Final Curtain (Inspector Alleyn #14), Ngaio Marsh. New York, Felony & Mayhem Press, 2014 (originally published in 1947.
Summary: While Inspector Alleyn is returning from wartime service in New Zealand, Troy Alleyn, his artist wife is commissioned on short notice to paint a portrait of Sir Henry Ancred, a noteworthy stage actor, meeting his dramatic family, encountering a number of practical jokes including one that infuriates Sir Henry at his birthday dinner, after which he is found dead the next morning. Inspector Alleyn arrives home to investigate a possible murder in which his wife is an interested party.
Troy Alleyn is eagerly awaiting the return of her husband, Inspector Roderick Alleyn, after a lengthy assignment in New Zealand during the war. She is an artist of some repute and receives a commission from Sir Henry Ancred, a noted stage actor, to paint his portrait at Ancreton Manor, the ancestral home of the family. She quickly discovers that she will have to contend with far more than Sir Henry, who is a striking subject. She has to reside with a theatrical family whose daily interactions are high drama. We are introduced to everyone from the responsible Paul, Sir Henry’s son to the flippant Cedric, Fenella, a granddaughter and Paul, a cousin, who are engaged despite Sir Henry’s opposition, Millament, the dutiful widowed daughter-in-law, Pauline, engrossed in her son Paul’s affairs, and Jennetta and Desdemona. Finally, there the young and willful Patricia, or as she is known, Panty–known for her practical jokes.
Troy’s arrival coincides with an outbreak of practical jokes–paint on the bannister to her room, a greasepaint message on Sir Henry’s mirror, and painting over Alleyn’s portrait of Sir Henry–humorous and easily removed. The family all thinks it points back to Panty–except for Troy who has become friends with the young child.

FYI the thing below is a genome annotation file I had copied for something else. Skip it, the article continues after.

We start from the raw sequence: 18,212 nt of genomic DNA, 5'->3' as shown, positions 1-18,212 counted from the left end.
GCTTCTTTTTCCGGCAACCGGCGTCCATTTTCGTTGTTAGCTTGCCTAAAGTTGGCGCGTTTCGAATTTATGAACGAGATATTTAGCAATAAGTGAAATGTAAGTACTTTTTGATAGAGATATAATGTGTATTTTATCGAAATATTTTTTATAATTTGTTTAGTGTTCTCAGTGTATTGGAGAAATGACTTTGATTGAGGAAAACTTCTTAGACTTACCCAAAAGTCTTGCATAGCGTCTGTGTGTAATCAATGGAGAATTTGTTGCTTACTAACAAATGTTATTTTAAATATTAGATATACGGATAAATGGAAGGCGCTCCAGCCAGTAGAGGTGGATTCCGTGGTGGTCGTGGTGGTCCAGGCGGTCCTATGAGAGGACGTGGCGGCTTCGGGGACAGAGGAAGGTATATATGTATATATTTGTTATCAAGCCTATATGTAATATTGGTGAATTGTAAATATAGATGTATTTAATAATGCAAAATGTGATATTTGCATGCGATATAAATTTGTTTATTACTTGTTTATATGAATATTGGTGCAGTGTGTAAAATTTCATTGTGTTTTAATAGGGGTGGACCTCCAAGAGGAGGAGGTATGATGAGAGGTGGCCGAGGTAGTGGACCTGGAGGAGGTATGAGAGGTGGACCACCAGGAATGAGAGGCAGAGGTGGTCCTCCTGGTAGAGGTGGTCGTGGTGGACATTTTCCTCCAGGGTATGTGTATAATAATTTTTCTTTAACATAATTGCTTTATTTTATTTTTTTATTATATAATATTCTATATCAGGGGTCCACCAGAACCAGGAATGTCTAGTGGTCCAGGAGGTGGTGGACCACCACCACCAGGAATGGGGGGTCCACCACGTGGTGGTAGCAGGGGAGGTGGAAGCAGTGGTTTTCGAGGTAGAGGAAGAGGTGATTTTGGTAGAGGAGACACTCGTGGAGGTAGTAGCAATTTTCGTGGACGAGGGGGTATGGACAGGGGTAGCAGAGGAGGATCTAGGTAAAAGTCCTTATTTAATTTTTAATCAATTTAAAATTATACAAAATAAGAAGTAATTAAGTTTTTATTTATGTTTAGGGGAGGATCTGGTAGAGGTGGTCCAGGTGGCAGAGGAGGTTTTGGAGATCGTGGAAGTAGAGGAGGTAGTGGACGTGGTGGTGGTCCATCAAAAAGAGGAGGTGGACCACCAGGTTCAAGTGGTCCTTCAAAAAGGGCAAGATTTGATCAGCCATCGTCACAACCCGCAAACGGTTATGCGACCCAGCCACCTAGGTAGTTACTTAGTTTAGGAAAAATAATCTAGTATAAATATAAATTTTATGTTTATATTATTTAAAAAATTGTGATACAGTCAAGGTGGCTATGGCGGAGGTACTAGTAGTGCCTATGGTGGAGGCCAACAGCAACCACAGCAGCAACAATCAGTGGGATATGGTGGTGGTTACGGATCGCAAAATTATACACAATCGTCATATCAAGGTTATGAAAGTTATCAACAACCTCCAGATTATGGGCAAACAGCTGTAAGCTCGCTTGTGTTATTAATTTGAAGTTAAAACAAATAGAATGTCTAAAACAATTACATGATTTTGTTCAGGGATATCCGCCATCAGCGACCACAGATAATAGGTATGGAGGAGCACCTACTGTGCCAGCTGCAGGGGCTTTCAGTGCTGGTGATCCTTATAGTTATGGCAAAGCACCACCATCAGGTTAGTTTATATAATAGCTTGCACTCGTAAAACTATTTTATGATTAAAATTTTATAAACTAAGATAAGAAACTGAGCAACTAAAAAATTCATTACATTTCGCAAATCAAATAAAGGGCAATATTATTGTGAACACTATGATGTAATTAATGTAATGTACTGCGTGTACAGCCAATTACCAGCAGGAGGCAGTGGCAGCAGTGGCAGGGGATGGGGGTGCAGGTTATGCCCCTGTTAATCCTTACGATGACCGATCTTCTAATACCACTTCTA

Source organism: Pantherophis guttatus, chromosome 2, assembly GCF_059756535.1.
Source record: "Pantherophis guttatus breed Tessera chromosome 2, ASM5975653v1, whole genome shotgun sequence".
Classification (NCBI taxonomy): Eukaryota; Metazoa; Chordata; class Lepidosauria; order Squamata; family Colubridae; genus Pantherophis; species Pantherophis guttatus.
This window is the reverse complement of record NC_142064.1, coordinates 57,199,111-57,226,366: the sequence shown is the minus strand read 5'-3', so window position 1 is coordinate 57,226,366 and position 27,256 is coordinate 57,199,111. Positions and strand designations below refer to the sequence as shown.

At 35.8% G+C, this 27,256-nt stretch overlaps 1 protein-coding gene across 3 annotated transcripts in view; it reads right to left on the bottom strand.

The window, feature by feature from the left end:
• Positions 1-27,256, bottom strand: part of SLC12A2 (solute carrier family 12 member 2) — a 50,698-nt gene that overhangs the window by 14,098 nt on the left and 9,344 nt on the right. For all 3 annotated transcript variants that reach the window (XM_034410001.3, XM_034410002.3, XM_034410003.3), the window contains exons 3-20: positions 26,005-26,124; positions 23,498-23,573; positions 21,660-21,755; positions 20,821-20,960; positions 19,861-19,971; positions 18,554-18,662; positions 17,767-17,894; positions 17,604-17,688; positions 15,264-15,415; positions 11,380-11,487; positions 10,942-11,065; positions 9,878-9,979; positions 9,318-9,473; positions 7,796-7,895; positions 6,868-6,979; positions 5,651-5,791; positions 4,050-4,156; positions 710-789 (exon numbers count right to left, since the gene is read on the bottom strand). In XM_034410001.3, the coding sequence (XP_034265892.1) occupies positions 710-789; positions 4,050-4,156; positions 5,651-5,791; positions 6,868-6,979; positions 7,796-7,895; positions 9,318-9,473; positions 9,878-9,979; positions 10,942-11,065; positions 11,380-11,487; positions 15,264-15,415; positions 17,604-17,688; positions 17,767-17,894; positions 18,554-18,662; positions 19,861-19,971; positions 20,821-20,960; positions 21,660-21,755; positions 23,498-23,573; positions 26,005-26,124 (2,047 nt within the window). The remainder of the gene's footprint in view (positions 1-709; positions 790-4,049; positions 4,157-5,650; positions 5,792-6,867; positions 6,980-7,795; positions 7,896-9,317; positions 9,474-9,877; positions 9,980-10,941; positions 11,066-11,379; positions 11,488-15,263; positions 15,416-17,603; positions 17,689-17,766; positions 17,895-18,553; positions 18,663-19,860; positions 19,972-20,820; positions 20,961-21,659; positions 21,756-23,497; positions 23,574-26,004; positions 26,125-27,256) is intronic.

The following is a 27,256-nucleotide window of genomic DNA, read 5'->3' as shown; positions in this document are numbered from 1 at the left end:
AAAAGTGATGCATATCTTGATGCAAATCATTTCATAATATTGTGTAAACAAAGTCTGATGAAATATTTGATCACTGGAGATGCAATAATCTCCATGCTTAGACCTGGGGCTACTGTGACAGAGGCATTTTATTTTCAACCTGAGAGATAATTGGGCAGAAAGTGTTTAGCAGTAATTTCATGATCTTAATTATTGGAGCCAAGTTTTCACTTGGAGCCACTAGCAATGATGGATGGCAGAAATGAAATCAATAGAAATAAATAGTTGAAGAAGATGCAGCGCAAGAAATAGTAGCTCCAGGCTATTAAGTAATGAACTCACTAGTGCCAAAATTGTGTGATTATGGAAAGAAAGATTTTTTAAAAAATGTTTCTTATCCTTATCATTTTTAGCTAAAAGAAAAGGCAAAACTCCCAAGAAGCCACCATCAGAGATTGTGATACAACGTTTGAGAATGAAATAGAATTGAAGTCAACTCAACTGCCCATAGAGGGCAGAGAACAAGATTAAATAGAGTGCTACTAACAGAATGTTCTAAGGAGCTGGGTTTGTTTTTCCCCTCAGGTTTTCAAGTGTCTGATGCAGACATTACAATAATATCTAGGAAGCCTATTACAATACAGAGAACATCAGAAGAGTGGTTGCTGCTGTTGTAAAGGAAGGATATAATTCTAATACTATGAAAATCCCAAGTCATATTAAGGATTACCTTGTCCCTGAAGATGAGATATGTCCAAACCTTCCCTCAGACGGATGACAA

The family drama is heightened by another guest, Sonia Orrincourt, who is Sir Henry’s love interest. Given Sir Henry’s increasingly fragile health and his propensity to constantly change his will, which currently favors Panty, there is all kind of apprehension, gossip, and attempts to manipulate Sir Henry’s outlook. All this comes to a climax at Sir Henry’s Birthday dinner as he announces his new will and his engagement to Sonia. This is followed by the unveiling of Alleyn’s portrait of Sir Henry, once again marred by a cow, like those Panty likes to paint, flying over Sir Henry’s head. While the damage to the painting is easily undone, Sir Henry goes to bed upset in stomach from dinner and emotionally wrought out. Next morning, Barker, the butler, finds him dead.
Troy is present during all of this, which takes up nearly half the book, departing as the undertaker arrives to go and meet her husband. She recounts the story, which he enjoys, even as they get reacquainted. Then, back at Ancreton, things get more interesting. Someone sends the whole family a note written on school paper alleging that Sir Henry was murdered. Sir Henry had been interested in an ancestral embalming method involving arsenic, a book about which was in his library and several had consulted. A tin of rat poison is missing. Inspector Alleyn and his team are asked to make inquiries. Increasingly, he becomes convinced that Sir Henry was murdered.
The story turns on wills and family attachments and the unhealthy loves people can have for those around them. The unusual situation of Troy being an interested party brings her into the investigation. Her memory for detail is invaluable and it turns out that she gives Alleyn the decisive clue.
I have to admit that I had kind of hoped that most of those at Ancreton Manor apart from the butler and Panty would be found guilty. Marsh creates a family full of unlikable people as well as portraying the Inspector’s wife as a capable professional (and detective) in her own right. I hope I encounter more of Troy in future novels! It will be interesting to see if Marsh brings them together on a case again.